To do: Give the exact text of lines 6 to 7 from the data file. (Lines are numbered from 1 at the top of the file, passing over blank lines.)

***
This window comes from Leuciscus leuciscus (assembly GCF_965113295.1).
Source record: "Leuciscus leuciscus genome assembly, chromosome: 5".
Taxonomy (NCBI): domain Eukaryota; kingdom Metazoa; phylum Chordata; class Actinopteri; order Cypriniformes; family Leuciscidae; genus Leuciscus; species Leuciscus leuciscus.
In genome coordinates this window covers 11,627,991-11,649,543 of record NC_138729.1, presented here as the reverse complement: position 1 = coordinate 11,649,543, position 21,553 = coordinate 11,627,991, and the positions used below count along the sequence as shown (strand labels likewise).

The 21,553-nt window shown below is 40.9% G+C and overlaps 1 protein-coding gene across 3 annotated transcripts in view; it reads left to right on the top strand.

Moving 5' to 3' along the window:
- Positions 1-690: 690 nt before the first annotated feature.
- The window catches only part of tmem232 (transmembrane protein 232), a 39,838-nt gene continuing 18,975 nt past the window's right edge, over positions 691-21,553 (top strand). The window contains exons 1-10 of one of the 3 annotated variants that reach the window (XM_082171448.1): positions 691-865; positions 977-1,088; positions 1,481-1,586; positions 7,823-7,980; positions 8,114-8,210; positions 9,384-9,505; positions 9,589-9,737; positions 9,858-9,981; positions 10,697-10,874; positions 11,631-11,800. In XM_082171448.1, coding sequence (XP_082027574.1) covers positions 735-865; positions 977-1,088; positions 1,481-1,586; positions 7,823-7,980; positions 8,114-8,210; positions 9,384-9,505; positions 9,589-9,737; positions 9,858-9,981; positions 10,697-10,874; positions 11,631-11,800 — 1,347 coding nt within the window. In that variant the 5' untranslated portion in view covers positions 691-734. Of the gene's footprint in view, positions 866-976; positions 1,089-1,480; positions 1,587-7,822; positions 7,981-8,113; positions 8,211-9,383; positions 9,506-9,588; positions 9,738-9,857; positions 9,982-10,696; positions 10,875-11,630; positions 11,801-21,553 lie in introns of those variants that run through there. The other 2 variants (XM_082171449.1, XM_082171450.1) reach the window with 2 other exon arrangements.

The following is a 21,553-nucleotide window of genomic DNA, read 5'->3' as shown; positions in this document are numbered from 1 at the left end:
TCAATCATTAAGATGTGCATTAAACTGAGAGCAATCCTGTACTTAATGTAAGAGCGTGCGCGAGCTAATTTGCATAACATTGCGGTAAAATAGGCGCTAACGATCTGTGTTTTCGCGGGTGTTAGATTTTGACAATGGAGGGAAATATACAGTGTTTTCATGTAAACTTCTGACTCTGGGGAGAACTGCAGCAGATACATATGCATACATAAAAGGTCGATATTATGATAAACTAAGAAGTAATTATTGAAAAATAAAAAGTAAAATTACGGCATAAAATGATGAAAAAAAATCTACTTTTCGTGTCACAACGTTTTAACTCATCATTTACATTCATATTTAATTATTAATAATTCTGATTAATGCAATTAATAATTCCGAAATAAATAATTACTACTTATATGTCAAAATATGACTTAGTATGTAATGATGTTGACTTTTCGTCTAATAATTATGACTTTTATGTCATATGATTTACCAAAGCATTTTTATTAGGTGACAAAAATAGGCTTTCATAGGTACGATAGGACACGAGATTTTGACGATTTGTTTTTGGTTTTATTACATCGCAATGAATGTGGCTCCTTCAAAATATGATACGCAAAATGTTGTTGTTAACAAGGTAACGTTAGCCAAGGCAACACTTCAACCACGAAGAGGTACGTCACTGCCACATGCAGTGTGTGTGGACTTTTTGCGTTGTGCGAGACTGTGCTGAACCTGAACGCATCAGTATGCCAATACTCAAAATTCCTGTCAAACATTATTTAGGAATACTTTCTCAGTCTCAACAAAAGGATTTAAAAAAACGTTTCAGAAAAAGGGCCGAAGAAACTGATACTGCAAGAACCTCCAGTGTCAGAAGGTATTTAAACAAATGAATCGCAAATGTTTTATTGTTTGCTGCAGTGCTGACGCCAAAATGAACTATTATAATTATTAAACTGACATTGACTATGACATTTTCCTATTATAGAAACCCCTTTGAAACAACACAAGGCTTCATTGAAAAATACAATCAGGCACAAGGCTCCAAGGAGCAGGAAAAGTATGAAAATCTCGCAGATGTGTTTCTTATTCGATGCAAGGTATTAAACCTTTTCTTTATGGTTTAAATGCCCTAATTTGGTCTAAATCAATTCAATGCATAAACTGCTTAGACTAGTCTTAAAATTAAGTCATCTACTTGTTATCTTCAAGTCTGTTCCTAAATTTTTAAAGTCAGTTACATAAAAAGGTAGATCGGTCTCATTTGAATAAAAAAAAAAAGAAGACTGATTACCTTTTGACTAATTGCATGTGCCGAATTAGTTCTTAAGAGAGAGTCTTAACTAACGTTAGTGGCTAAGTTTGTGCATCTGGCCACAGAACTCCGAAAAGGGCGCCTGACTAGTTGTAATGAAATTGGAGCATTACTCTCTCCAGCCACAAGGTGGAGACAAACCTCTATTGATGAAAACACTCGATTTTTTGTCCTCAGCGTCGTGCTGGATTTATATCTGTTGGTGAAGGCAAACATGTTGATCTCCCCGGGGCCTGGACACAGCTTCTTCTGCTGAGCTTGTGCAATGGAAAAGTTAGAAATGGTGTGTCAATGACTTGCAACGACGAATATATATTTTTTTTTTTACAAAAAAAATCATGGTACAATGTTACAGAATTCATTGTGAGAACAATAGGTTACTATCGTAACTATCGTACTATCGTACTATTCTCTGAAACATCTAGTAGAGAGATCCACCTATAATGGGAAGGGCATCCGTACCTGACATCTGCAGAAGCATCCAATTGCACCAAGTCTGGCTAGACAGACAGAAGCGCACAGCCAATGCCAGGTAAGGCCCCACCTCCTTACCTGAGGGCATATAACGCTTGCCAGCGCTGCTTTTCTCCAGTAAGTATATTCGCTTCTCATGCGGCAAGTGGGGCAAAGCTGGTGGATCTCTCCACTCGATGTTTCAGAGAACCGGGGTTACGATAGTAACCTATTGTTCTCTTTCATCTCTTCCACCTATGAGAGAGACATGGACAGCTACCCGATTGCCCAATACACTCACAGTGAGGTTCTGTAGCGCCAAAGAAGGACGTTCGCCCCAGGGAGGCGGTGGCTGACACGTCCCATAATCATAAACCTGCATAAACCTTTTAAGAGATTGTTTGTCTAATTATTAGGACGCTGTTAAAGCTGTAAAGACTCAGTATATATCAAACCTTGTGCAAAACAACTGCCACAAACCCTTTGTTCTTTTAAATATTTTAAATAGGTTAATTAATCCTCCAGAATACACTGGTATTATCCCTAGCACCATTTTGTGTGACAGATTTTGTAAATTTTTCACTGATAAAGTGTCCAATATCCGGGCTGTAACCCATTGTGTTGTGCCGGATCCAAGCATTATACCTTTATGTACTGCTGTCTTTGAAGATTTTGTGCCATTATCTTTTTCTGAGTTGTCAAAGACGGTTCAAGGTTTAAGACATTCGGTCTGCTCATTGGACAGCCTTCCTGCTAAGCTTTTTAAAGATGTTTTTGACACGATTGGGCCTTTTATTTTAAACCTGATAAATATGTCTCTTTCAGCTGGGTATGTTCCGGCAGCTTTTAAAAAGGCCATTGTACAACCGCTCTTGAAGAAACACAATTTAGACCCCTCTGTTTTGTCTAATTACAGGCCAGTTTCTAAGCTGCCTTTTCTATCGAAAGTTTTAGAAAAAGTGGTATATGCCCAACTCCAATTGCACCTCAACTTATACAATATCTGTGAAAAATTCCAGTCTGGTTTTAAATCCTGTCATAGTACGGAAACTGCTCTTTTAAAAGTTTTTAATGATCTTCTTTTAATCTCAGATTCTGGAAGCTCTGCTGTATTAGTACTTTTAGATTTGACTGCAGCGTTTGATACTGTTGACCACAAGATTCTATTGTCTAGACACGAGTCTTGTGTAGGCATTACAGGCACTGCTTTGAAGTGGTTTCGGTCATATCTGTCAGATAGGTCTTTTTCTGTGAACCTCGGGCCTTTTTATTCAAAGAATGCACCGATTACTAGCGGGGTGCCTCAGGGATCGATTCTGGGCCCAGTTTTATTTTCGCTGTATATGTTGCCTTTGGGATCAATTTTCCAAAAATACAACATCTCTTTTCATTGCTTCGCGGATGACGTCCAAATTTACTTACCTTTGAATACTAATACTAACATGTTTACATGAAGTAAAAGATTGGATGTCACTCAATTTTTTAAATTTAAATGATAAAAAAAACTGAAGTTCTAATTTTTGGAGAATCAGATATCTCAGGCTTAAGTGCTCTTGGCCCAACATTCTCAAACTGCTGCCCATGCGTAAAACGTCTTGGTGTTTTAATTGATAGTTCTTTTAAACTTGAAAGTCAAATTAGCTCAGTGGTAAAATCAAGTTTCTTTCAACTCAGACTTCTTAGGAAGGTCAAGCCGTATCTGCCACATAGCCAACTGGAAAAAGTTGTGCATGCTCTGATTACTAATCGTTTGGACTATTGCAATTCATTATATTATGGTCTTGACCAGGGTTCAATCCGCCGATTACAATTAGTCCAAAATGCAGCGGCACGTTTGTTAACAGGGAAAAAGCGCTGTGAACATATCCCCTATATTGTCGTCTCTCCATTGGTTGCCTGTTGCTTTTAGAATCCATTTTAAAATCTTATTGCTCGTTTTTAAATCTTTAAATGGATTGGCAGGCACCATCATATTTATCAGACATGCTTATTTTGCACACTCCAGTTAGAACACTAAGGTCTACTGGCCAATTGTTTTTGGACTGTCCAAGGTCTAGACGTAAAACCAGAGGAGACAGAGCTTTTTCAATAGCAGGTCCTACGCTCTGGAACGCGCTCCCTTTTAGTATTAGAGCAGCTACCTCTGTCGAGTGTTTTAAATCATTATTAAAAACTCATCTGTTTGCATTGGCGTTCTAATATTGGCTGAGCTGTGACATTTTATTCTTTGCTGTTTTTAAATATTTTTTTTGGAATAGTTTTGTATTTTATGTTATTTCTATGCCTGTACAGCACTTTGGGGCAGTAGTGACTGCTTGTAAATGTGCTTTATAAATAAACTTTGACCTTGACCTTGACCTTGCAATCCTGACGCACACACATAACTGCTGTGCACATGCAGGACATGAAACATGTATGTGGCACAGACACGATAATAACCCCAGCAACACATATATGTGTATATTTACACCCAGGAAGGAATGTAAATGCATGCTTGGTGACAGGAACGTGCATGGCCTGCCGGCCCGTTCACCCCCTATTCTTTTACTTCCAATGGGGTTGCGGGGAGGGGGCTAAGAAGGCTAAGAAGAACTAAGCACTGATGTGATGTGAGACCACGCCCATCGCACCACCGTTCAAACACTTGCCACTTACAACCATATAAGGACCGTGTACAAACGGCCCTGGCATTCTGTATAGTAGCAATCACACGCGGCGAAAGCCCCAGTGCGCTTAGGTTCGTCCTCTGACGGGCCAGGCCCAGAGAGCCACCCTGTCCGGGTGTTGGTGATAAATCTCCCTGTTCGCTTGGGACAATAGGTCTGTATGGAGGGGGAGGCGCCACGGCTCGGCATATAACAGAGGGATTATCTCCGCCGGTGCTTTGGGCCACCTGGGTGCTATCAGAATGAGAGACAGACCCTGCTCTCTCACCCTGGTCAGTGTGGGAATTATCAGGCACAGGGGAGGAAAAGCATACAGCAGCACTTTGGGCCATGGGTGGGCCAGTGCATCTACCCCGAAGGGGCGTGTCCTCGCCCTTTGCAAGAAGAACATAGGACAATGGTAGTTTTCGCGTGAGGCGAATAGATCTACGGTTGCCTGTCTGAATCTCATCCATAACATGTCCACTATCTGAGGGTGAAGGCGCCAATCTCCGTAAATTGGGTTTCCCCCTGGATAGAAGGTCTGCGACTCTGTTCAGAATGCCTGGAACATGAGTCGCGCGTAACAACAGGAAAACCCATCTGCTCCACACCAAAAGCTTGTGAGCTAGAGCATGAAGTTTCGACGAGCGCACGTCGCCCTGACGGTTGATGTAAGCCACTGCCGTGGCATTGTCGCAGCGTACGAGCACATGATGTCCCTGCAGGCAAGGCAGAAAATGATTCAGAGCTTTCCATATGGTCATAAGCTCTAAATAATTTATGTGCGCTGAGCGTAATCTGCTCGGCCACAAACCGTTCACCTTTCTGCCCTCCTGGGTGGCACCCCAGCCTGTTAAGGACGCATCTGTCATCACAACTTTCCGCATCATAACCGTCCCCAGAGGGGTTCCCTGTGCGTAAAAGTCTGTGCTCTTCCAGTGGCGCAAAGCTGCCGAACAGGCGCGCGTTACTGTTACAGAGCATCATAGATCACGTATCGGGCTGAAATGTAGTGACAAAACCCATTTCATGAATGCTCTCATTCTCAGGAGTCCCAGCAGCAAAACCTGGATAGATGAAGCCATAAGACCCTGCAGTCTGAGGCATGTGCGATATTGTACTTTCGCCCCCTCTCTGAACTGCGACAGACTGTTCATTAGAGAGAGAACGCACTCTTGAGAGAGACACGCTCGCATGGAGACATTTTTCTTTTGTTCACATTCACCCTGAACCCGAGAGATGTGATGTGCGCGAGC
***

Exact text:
Moving 5' to 3' along the window:
- Positions 1-690: 690 nt before the first annotated feature.